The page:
aaron de la cruz paintingIn regards to you the painting on your videos, how much of your “lines” are free-styled as opposed to being predetermined? I have been watching your videos and do not see you using any kind of sketchbooks. Is that how you work or are just really good at video editing?

[*laughs* ... joking]

When I work my lines/designs are completely freestyle. The only thing that is predetermined, in my work, is the balance of negative space within the lines and creating an even composition. I don’t use any sketches, although I do sketch a lot [in my sketchbook] which helps me come up with new directions and ideas. My process is purely in the moment but the design layouts I choose to use are sometimes predetermined depending on the space I’m working in and on and emotions I’m experiencing when creating the work.

This is kind of a ‘leftfield’ question, but what kind of music do you play when getting in the artistic mode?

This is the hardest question yet. I listen to ALL types of music but currently listening to the Exray’s. To be honest half the time I work with headphones on nothing is playing. Maybe you can put me up on some local acts?

[As far as Canada is concerned, I'd suggest you check out Eternia & Moss or maybe Shad. If you're looking at American music, I'd say Big K.R.I.T., Aloe Blacc, Trombone Shorty, or Battleme; who's an acoustic/folk style artist.. Don't forget, Carla Morrison from Mexico ... wow].

aaron de la cruz stairway paintingLet’s get abstract for a second and talk about the future. “The future is uncertain” or at least that is what people tell me. I know it’s hard to visualize what will go on in the next few years, but I want to know, where do you see yourself in the next 5 years? Your answer can involve your personal life, art, or anything you want. So when 2015 rolls around, what will Aaron Del La Cruz be doing?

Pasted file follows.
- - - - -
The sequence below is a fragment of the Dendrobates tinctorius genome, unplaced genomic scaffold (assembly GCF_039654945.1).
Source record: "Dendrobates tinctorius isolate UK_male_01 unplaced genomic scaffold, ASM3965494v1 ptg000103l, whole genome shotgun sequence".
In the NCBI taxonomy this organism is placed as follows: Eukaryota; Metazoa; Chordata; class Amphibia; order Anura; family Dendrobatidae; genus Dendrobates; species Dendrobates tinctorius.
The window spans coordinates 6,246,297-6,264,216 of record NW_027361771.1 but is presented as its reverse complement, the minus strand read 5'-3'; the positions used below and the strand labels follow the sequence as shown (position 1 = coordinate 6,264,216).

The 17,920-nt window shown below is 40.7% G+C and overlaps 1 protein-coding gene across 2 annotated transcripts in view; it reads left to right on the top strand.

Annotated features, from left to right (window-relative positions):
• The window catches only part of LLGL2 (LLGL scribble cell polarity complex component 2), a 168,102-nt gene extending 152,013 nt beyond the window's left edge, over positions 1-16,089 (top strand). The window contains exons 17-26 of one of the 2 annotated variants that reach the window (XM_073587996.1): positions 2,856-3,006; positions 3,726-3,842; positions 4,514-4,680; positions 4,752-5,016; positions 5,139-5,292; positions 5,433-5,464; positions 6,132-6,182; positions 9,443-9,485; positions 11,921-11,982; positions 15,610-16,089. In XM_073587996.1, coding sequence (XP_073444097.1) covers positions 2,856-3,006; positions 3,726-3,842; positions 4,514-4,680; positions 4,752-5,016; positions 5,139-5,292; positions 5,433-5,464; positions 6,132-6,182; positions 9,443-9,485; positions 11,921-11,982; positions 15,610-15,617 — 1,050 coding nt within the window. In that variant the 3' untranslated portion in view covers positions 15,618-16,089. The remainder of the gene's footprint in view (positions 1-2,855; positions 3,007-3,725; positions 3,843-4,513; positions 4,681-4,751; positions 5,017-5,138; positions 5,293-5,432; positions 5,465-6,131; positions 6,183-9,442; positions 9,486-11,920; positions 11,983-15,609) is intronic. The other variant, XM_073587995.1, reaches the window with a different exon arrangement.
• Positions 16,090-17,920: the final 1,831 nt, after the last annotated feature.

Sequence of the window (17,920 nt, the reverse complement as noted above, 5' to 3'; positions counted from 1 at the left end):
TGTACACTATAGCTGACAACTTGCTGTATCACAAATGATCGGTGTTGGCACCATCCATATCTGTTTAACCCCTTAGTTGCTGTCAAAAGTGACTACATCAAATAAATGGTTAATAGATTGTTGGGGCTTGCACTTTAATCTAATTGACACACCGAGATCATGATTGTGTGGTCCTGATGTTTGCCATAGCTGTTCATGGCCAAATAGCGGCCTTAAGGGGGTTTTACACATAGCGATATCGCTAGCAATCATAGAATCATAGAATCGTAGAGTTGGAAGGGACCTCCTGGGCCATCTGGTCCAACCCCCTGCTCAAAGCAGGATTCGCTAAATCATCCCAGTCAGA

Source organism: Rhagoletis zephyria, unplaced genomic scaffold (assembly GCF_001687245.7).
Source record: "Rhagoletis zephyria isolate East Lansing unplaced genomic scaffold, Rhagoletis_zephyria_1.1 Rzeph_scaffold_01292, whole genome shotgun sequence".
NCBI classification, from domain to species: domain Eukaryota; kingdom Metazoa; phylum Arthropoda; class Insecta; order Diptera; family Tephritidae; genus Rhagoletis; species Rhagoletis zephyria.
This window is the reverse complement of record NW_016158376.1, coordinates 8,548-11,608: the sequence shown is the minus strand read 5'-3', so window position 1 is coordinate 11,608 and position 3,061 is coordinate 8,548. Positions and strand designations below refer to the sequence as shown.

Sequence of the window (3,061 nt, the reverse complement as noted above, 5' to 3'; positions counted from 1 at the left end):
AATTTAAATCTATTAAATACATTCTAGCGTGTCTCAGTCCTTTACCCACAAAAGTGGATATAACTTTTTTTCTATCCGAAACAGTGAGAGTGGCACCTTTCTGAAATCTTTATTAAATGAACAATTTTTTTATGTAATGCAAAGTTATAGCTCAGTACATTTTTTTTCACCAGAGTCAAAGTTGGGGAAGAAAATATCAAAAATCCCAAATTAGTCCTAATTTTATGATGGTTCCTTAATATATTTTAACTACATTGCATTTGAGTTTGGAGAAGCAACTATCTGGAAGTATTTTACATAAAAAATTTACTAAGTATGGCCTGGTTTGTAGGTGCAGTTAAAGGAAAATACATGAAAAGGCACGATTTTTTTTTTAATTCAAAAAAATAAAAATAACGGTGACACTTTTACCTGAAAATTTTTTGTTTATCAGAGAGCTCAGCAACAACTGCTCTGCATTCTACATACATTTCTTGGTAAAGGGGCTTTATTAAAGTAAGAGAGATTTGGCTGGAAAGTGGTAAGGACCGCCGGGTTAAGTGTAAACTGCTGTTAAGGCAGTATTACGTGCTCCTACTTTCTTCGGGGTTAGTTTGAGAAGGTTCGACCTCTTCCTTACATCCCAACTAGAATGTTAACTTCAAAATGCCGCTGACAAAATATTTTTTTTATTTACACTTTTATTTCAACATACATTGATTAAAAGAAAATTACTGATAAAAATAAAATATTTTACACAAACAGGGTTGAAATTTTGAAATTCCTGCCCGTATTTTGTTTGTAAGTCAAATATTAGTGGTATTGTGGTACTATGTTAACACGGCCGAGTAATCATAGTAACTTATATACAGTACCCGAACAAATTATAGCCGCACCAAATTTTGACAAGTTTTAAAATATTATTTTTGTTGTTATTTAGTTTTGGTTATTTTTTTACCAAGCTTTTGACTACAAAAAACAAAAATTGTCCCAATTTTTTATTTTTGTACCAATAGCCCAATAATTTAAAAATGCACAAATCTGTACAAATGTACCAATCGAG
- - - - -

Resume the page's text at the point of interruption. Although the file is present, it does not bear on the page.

Well in terms of my art I would like to have an entire city street in Mexico paved with my designs in them (cobblestone would be nice!). If not I will settle for a 20+ story building facade with my designs on that as well. I am really interested in working with public space and large scale spaces so the hard part is just making that happen. As for anything else, I will just play that by ear.

Do you have any last words/shout outs you want to give before ending this interview?

Shout outs are a must. I would like to say hello to my beautiful Wife (she hold it down when I’m out and about traveling around. My family back in my home town Fresno, CA a place I visit when I find time. I would also like to drop a few names of artist I think people should take some time to check out (these people are some of my biggest inspirations and closest friends Jasper Wong, Samuel Rodriguez, Ogi, Suitman, Jeff Hamada aka,, Distill, 123 Klan, and the entire Pow Wow Posse. I know I am forgetting a bunch of people but I need to save some names for other interviews. Oh yea thanks for reaching out and making this interview happen, Matthew. I hope this is the first of others to follow.

[Note: there will most definitely be more to follow, for sure]

Check out, Aaron and his updates at:

By Matthew J   For Senses Lost

panmela anarkia artHey, Panmela. Did you realize it’s been almost two years since you and I did our first interview together for BSCi ? A lot can happen in twenty-four months so I’m curious to know what’s new with both you and Anarkia?

Anarkia: Wow! Two years ago is a long time! Things have changed a lot since that last interview. I made a transform in my mind at the time and have since become a feminist. Before I used to be confused by lots of thing that I thought were wrong in the World, but I didn’t know if all these thoughts were just mine or if others shared my opinions. Eventually, I discovered that there were other people who think like me so I started getting in contact with them and everything became clearer [to me]. Because of all this I made a big change in myself and also the way that I look and accept the life; reflecting and creating a big revolution -change- in my art.